When nobles first began using secondary names to clarify their identity, back in the 12th and 13th centuries, at first they used Latin formulations, since Latin was the language of all writing and record keeping. Thus a Pole Jan who had an estate at Grabowo would appear in the records as something like "Joannes de Grabouo." But later Polish became an acceptable language for keeping records, and Poles naturally tended to use native expressions meaning the same thing. At first you see "Jan z Grabowa," an exact Polish rendering of Latin "Joannes de Grabouo," and closer to what a Pole would say in everyday life.

But it wasn't long before Poles dropped that formulation as a foreignism and began using a Polish way of expressing the same thing: Jan Grabowski. That adjectival usage means "of Grabow/Grabowo," as well as "from Grabow/Grabowo." For some reason Poles liked the feel of it better than "z Grabowa." So nobles began using that formulation in a big way -- more and more went by X-owski, where X stands for the first part of the name of their estate. Gradually these names became hereditary and thus became surnames, and peasants began using them to. In that way "Grabowski" went from meaning "[lord] of Grabow or Grabowo" to "[one] from Grabow or Grabowo."

So you see, there's no need to express "one from Krakow" as SKRAKOWSKI, because KRAKOWSKI already says that. Of course you COULD theoretically use SKRAKOWSKI. But in my experience Poles just didn't do that.

Now you may write the Institute and they may tell you I'm all wrong about this. But I can only go by what I've seen and learned, and my gut feeling is that SKRAKOWSKI has nothing to do with Krakow.

So what is it? Good question. Usually X-owski means "one from a place with a name beginning X," but I can find no Skraki or Skrakow or Skrakowo. Often a rare name with A is a variant of a more common name with O, so I looked for SKROK- as well, and didn't find anything encouraging. The form SKRAKOWSKI could conceivably be a variant of SKRZAKOWSKI, with the -RZ- simplified to plain -R-; but again, I found nothing to substantiate that. So to level with you, I'm baffled.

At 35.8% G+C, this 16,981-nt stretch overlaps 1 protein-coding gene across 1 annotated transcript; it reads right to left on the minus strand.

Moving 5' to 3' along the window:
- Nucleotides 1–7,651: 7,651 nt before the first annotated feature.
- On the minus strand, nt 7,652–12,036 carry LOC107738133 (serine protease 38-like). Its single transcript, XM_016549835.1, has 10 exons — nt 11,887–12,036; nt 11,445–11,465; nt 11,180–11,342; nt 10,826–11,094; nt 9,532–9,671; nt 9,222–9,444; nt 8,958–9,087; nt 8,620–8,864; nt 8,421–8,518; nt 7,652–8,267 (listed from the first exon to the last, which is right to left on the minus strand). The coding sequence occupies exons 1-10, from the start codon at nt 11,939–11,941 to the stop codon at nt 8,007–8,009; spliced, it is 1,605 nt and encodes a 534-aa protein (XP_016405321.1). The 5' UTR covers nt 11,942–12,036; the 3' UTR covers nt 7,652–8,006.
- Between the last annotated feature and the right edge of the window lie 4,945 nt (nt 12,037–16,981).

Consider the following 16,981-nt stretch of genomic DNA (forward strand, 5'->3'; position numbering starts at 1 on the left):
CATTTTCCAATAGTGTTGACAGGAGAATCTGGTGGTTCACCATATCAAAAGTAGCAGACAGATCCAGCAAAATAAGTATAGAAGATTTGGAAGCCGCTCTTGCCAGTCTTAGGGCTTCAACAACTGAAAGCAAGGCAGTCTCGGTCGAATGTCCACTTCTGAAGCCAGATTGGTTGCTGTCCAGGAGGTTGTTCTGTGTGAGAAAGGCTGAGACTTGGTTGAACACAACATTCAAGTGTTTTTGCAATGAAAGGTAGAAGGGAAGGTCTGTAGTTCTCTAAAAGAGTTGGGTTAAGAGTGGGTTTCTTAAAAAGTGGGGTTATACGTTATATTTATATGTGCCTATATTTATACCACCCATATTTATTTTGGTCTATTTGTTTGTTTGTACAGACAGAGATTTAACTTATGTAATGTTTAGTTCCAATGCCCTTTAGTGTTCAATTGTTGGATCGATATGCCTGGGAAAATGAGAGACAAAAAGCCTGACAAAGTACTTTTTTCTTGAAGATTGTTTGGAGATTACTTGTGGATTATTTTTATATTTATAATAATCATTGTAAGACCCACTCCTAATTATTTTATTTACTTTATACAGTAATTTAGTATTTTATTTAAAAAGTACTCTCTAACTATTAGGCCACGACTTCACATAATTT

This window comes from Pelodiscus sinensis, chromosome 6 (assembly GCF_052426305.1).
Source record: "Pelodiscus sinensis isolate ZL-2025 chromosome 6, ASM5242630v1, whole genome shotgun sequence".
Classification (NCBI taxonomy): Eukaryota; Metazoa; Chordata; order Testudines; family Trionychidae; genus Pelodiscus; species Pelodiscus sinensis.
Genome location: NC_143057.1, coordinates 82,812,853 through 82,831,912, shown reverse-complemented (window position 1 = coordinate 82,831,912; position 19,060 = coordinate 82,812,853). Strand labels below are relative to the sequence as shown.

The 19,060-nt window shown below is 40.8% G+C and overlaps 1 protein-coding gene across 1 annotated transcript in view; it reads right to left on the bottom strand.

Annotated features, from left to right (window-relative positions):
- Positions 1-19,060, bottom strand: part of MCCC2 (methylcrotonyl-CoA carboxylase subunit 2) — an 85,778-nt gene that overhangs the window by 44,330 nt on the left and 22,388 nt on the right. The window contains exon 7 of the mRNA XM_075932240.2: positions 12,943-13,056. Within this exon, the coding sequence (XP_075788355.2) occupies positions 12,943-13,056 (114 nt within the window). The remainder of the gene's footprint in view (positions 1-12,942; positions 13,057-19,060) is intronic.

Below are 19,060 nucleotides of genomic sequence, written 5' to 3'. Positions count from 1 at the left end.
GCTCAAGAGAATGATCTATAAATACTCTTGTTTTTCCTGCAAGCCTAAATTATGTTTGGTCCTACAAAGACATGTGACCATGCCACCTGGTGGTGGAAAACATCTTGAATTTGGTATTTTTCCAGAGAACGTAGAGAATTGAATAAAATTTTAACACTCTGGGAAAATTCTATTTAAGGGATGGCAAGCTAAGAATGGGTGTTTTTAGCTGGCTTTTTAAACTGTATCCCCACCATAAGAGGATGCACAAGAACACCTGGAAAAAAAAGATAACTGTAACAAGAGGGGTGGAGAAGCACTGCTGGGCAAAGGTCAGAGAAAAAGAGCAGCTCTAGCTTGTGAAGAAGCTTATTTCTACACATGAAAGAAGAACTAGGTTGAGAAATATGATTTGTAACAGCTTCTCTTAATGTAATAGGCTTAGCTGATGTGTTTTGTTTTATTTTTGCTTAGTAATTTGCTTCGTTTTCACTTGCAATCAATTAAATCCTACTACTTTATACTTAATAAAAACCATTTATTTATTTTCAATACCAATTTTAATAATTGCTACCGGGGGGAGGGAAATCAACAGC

But names in the form X-owski USUALLY (not always, but usually) refer to places of origin bearing names that meant, "of X." And surnames often referred to names of places that were small and don't appear on any map or in any gazetteer. In Poland even a bend in the road can have a name, especially if centuries ago, when names were originating, it was a significant center of commerce or activity. Very often we find it difficult to track down what place a surname refers to, but it does in fact turn out to come from a place name. Rare surnames are particularly likely to preserve old or dialect variations of names, so that the place in question may now called something besides Skrak-. The hard part, of course, is figuring out what or where it is.

The bottom line is that in many, many cases the only hope of getting the right answer is through genealogical research. If you trace your family back to their ancestral village, and then talk to people there, they may say, "Oh, yeah, that name refers to that field over there. They say once there was a farmstead there, but it disappeared long ago. But we still call that place Skrakowo because a man named Skrak supposedly owned it."

That's the best answer I can give you. I hope the scholars at the Anthroponymic Workshop may be able to tell you more. If you do write them and they give you a good, substantial answer, I'd be very interested in hearing what it was. You've intrigued me -- I'd love to know just what the heck Skrakowski meant, and why it's so rare! I want to know, even if the answer is, "You blew it, Hoffman. The pros say it is indeed a very old way of saying 'one from Krakow.'"

Copyright © 2003 W.F. Hoffman. All rights reserved. Used by permission. 


WOLICKI - WOLITZKI

Hello...and can you please help with just the 1 name Wolitski and possibly it's origin and where in poland i may look at to dig up more history on it? My grandfather came to saskatchewan canada in about 1905????? And i myself still live here!

Wolitzki is an alternate spelling of the name Poles usually spell Wolicki. The Poles pronounce the letter C as we pronounce "ts" in "cats," which is also the way Germans pronounce "tz." Poles pronounce the name Wolicki roughly "vo-LEET-skee," and when Germans, for instance, wrote that name down, they often spelled it Wolitzki or Wolitzky. But that's all simply spelling variation -- it's all the same name, and the standard Polish spelling is Wolicki.

As of 1990, according to the best data available (the Slownik nazwisk wspolczesnie w Polsce uzywanych, "Directory of Surnames in Current Use in Poland," which covers about 94% of the population of Poland and can be searched here), there were 1,132 Polish citizens named Wolicki. They lived all over the country, with particularly large numbers in the following provinces: Kalisz 103, Konin 117, and Tarnobrzeg 101. Unfortunately I don't have access to further details such as first names or addresses, so I can't tell you how to find that info. This data tells us the name is not concentrated in any one part of the country.